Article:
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Jon S. Davis

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Jon S. Davis, a cornerstone of both his extended family and the Massachusetts legal community, died July 14th at age 70 of glioblastoma, a form of brain cancer. He approached his work with a gentle studiousness and enduring passion. He didnt just practice law | he was an arbiter of it, a fierce defender of a profession he considered noble. Unlike most attorneys I know, Jon loved being a lawyer," said Joel Stein, a longtime friend and colleague. "It was all about professionalism for Jon. As far back as 1970, as a Peace Corps worker in Ecuador, Davis went to work every day in a suit and tie, a habit that continued throughout his career. He didn't like that I didn't wear a tie to work, and would frequently tell me I needed a haircut, Stein said. In Ann Arbor, Michigan, The Cube spins in Regents Plaza. For more than half a century, few have traversed the University of Michigan campus without touching it. Davis chose The Endover, as the sculpture is officially named, when he was President of the class of 1965. He oversaw a competition to select just the right piece for the central public square. Michigan alum Tony Rosenthal presented The Cube design, based on his Alamo sculpture in New York Citys Astor Place. The design, Rosenthal told Davis, was meant to literally draw the public in. Today, the sculpture is an iconic feature on the University of Michigan campus. It has provided a shared experience for a generation of students, faculty members and visitors. We knew right away it was what we wanted, Davis said from his Hingham home in June. It just worked. Jon Stuart Davis was born in Ottawa Hills, Ohio, outside Toledo. He fondly recalled his summers spent at Camp Nebagamon, in the North Woods of Wisconsin. Upon graduation from Michigan, he moved to Washington, D.C., where he earned his law degree from the George Washington National Law center in 1968. While at GW, he served as a staff member to President Lyndon B. Johnsons Kerner Commission, which examined the 1967 riots that occurred in cities across the country. In addition to offering recommendations for more equitable job and housing policies, the Commission warned that racism was causing America to move toward two societies, one black, one white separate and unequal. Also while in D.C., Davis was introduced to Jane Carmen at a party thrown by Jon's friend from summer camp. They were married in 1968, and the same year joined the Peace Corps, moving to Quito, Ecuador. There Jon volunteered at the U.S. Agency for International Development studying the impact of loan programs on local farmers. Upon return from the Peace Corps in 1970, Jon was admitted to the Massachusetts Bar, and several years later founded his own real estate firm in Marshfield, Driscoll & Davis, which later was renamed Stanton & Davis. He was a born lawyersmart, an untiring advocate and always concerned with ethics, Stein said. Among other roles, Davis served as president and board member of the Real Estate Bar Association of Massachusetts (REBA), along with the American Legal & Financial Association. In the early 1990s, Davis, Stein said, found a professional calling: combating the practice of law by non-lawyers. Jon became the first chair of REBA's taskforce on this issue in 1993, and remained devoted to the cause over the next 20 years. In 2013, Davis received the first REBA Excellence in Professionalism Award. This Award recognizes the Honoree's integrity, passion and dedication to the highest standards in the practice of law, the awards inscription states. The Award's recipients understand that the legal profession is a higher calling imbued with noble and aspirational goals of service | to clients, to the community and to the profession." Davis was also a community leader and familiar presence on The South Shore | a fixture at the Cohasset Golf Club. In addition to serving on the board of two local banks, he co-founded the Talking Information Center, a Marshfield nonprofit that provides broadcasts and consumer information for the visually impaired, in 1978. He served on its board for 36 years. "He was really our compass," said Ron Bersani, the organization's Executive Director since its inception. "Jon always made sure we were headed in the right direction and doing it the right way. Whenever you needed anything, Jon would always listen. He was much more than a boss he was a great friend." The qualities Davis possessed that were so admired in his professional and civic work shined even brighter privately. He relished his time at home with Jane in Hingham and with his daughters, sons-in-law and grandchildren in Los Angeles. On some Friday mornings, Davis sat in his car in the Stanton & Davis parking lot, waiting to hear the end of StoryCorps -- an oral history project on NPR enabling people to share and preserve stories from their lives. Jon spoke fondly of the programs implicit message of shared humanity: every life matters. In addition to his wife, Jane, he is survived by daughters, Hadley Rierson and Carrie Lebovich, a sister, Beth Karren, his brother, Sam Davis and four grandchildren. Donations in Jons memory may be made to the Talking Information Center, 130 Enterprise Drive, Marshfield, MA 02050 or ticnetwork.org. Memorial services will be held on Sunday, July 20, at 2:00 pm at Larsen Hall, Derby Academy, 56 Burditt Ave., Hingham.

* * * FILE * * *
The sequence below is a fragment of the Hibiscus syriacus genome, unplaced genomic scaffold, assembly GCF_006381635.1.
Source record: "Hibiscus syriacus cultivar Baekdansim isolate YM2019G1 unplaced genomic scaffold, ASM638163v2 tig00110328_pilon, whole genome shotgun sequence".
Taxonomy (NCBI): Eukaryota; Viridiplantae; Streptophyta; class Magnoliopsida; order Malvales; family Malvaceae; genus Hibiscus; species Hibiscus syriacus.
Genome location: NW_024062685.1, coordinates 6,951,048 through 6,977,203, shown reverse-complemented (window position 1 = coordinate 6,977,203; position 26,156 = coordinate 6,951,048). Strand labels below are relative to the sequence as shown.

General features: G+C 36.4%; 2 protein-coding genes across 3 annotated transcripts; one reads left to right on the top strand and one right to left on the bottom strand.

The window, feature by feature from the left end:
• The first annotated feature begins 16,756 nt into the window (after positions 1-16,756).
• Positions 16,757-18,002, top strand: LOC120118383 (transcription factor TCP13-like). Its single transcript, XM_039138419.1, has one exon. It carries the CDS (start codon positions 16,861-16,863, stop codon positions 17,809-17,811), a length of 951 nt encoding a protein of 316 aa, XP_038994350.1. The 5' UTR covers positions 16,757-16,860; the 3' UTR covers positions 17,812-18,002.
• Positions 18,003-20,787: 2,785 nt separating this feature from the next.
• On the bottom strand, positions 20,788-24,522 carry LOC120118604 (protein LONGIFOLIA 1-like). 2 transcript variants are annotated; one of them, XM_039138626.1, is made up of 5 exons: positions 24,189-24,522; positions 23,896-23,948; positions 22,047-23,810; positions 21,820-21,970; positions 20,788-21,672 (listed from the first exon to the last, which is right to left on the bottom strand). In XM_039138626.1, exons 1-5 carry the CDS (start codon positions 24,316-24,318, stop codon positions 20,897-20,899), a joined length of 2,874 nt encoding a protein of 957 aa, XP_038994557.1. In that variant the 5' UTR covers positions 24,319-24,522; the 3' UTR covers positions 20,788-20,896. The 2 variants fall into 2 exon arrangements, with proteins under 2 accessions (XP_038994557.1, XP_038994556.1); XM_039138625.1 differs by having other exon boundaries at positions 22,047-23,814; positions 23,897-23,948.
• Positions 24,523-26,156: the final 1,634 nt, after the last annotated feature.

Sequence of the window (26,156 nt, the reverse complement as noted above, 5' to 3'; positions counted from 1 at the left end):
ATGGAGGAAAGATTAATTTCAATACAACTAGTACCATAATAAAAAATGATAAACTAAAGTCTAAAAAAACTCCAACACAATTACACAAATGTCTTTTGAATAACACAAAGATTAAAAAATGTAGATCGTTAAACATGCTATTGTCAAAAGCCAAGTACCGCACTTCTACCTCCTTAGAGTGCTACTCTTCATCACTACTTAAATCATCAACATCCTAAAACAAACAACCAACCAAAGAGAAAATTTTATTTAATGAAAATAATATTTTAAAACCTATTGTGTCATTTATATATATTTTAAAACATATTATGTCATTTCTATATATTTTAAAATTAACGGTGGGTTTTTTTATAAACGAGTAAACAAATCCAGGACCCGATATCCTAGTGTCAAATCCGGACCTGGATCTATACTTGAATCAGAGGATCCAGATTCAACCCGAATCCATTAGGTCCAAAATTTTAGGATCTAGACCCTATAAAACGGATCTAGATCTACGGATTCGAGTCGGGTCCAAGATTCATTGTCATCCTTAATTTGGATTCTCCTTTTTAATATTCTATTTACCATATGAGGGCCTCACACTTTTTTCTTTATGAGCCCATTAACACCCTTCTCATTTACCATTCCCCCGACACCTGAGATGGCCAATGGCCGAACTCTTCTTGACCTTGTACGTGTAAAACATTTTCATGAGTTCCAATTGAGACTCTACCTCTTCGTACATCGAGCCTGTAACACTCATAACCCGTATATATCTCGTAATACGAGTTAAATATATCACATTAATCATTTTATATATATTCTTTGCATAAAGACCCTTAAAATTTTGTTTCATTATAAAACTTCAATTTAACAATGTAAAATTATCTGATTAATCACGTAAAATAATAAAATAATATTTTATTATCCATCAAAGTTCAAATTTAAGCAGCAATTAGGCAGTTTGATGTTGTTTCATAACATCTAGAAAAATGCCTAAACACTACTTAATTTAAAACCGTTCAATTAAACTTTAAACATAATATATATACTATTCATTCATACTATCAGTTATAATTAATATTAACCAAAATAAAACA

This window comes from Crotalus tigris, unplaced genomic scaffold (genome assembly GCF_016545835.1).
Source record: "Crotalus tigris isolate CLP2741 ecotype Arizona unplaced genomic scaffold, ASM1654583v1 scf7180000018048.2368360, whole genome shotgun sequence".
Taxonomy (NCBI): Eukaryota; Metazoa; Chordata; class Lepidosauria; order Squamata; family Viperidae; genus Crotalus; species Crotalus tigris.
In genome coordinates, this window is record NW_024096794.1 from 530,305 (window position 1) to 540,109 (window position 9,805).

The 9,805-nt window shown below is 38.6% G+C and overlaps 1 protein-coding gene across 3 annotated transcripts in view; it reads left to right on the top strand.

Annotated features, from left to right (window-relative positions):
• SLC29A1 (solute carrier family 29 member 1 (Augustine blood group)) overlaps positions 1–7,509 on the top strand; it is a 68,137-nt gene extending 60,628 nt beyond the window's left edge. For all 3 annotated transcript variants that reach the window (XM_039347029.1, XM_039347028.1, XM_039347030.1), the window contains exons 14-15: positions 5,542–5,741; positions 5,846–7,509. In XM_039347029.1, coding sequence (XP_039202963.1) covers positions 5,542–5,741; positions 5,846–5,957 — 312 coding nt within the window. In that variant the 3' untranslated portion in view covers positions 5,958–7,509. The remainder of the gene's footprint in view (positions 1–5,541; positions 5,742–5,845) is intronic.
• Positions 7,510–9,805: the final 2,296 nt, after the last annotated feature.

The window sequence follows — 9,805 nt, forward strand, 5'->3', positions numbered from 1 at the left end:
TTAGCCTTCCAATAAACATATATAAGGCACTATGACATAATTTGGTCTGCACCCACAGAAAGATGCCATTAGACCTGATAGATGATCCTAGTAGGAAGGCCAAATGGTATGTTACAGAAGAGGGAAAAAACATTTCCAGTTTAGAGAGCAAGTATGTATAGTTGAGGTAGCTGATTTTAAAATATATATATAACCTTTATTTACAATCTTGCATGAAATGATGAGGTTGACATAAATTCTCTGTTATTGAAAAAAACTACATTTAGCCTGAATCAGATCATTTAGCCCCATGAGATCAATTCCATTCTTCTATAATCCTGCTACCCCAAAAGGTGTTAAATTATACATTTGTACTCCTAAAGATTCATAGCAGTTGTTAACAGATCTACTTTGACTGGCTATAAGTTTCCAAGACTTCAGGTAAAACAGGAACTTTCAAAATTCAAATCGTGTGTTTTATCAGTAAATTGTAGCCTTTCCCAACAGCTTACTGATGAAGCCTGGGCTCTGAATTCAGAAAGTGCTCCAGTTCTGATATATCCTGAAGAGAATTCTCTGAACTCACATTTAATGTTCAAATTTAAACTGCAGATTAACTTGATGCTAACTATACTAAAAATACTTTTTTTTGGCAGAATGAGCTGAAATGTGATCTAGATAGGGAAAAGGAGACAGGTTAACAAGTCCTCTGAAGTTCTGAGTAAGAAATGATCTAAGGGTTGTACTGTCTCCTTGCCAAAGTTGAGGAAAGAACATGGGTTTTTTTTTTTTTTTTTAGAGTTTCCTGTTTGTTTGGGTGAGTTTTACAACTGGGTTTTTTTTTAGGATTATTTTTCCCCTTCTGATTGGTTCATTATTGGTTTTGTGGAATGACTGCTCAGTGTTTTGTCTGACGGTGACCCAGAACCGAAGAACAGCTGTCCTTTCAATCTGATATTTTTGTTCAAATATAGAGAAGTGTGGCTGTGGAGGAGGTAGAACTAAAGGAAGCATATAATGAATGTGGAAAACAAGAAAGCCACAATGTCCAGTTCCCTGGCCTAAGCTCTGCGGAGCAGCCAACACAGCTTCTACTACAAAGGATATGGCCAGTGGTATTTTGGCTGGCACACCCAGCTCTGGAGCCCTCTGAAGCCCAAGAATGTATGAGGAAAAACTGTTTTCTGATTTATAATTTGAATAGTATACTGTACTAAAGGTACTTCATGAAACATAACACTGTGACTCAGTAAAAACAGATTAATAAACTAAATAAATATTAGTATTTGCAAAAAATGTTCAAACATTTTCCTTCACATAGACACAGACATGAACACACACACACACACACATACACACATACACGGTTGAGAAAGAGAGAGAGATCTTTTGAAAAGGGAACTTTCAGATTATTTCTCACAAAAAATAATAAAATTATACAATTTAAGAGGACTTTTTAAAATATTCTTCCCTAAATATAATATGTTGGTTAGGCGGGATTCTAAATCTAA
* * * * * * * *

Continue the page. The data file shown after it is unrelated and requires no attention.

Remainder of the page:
Published in The Hingham Journal from July 17 to July 24, 2014
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